Buoys get scarceOct 1, 2014
Like many places in the Bahamas, the pass at Hatchet Bay is poorly marked by aids to navigation.
To the editor: As sailors make their way through the beautiful green isles of the Bahamas, they soon become accustomed to the basic realities there. The smart ones “adjust” their expectations as they go. The most profound adjustment for me in the Bahamas has been the lack of navigational aids.
There are other differences, of course. The prices for basic necessities are high, fuel is pushing $6 a gallon and beer is $48 to $72 a case, which is understandable as — with the exception of locally grown vegetables and fish — everything must be shipped in from the Americas or Europe. And if you need repair or a tow, look out — it’s going to hurt.
The supply chain here is horribly inefficient; goods typically come once a week from the mail boat —which may or may not show up, and may or may not have what’s needed on board. At Blackpoint Settlement, the entire town comes out to help offload the boat and it becomes a de facto town hall meeting.
We sailors are a patient lot, we go with the flow and look forward to the exotic and unique experiences that come with each new port. After all, if everyone lived and thought the same way, the world would be an intolerably boring place to live. And when the day is done, I remember the smiles on the faces much more than the lack of modern conveniences.
In the U.S. and Canada, these aids — with rare exceptions — are reliable, intuitive, and immensely helpful. Many are lit and maintained by professionals of the highest standards, who understand the importance of what they do. There are times I have heard of a marker being blown away by a storm and before I sailed past it the next day it was replaced or repaired. Now that’s service! Aids in the inlets of St. Augustine, St. Lucie, and Jupiter in Florida are not even on the NOAA chart, for they are moved constantly in response to the shifting sands there.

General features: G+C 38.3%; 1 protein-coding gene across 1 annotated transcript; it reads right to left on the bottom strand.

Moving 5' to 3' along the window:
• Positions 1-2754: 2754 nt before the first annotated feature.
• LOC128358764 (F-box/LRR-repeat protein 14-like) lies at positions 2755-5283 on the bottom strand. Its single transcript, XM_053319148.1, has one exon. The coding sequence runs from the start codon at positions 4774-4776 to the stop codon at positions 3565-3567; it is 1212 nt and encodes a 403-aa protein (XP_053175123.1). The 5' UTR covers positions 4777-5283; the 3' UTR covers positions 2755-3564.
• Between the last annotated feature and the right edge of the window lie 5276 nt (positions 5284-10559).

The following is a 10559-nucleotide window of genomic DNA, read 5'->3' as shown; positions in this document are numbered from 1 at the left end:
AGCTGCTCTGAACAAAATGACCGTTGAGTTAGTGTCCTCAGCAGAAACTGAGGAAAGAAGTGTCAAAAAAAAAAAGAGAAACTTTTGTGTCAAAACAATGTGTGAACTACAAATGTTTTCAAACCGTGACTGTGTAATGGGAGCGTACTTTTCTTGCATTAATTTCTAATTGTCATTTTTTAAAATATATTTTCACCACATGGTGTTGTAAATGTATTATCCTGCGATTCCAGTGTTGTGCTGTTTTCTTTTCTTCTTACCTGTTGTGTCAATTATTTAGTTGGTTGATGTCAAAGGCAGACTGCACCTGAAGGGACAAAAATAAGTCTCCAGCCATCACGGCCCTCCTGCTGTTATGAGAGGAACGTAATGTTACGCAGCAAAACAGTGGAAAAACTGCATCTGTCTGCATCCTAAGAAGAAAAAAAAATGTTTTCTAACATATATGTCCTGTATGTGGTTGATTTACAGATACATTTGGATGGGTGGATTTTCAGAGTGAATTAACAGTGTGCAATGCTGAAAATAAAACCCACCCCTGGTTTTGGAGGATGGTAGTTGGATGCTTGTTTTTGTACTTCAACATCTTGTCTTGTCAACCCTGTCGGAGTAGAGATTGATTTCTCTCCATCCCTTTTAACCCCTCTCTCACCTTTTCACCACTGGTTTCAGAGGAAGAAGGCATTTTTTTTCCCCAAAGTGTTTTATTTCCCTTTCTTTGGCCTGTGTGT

Left, Robert Beringer’s Catalina 34 Ukiyo anchored at Hopetown.
The Bahamas, however, is not like that. Cruising guides advised me to use eyeball navigation, to slow down and watch the color of the water. What they don’t say is that there is a complete dearth of nav aids there. Forget the nuns, the cans, the day beacons, and right red returning; it’s all gone, like you’ve stepped back to the 18th century. I can’t even fathom what boaters did there before loran and GPS; surely they were very religious people, as they must have been praying every time they went through a pass.
On a feisty passage from Nassau to Eleuthera, I approached the entrance to Alice Town and saw unbroken rock cliffs, no nav aids or distinguishing landmarks, only the waypoint from the chart which put me in a spot that magically revealed the narrow cut into Hatchet Bay and safety.
It was only after I set the hook I noticed a slender light pole near the cut that was placed there as the only aid to navigation.
At the local watering hole I met a couple fishermen and inquired how they navigate with no aids and, incredibly, no GPS or running lights on board. They just smiled and said, “Oh yeah mon, dat’s a Bahama ting. Dat ain’t gonna change.”
After dark, a white light shone above the cut, but the next night it was off and I looked closely at the chart to see that it was marked as “unreliable.” The next passage across Exuma Sound to Warderwick Wells Cay brought me to a pass with the evening sun in my eyes. Only the waypoints got me through the voluminous rocks and to the mooring field before dark. I guess that’s part of the allure of a place like this; if the Bahamas were easy to sail, there would be so many boats that it would look like one giant marina.
Even the perennially popular George Town with its large harbor and thousands of visiting boats has no approach markers to assist the mariner. Once inside, there are four unlit aids, all maintained by visiting boaters.
And so, to the thousands of you out there dreaming of a cruise across the Gulf Stream to these beautiful islands I can only say, “Go now!” Just don’t forget your current charts and GPS.
Robert Beringer is a college administrator and sails his Catalina 34 Ukiyo out of the St. John’s River in Florida. He is currently voyaging in the Bahamas.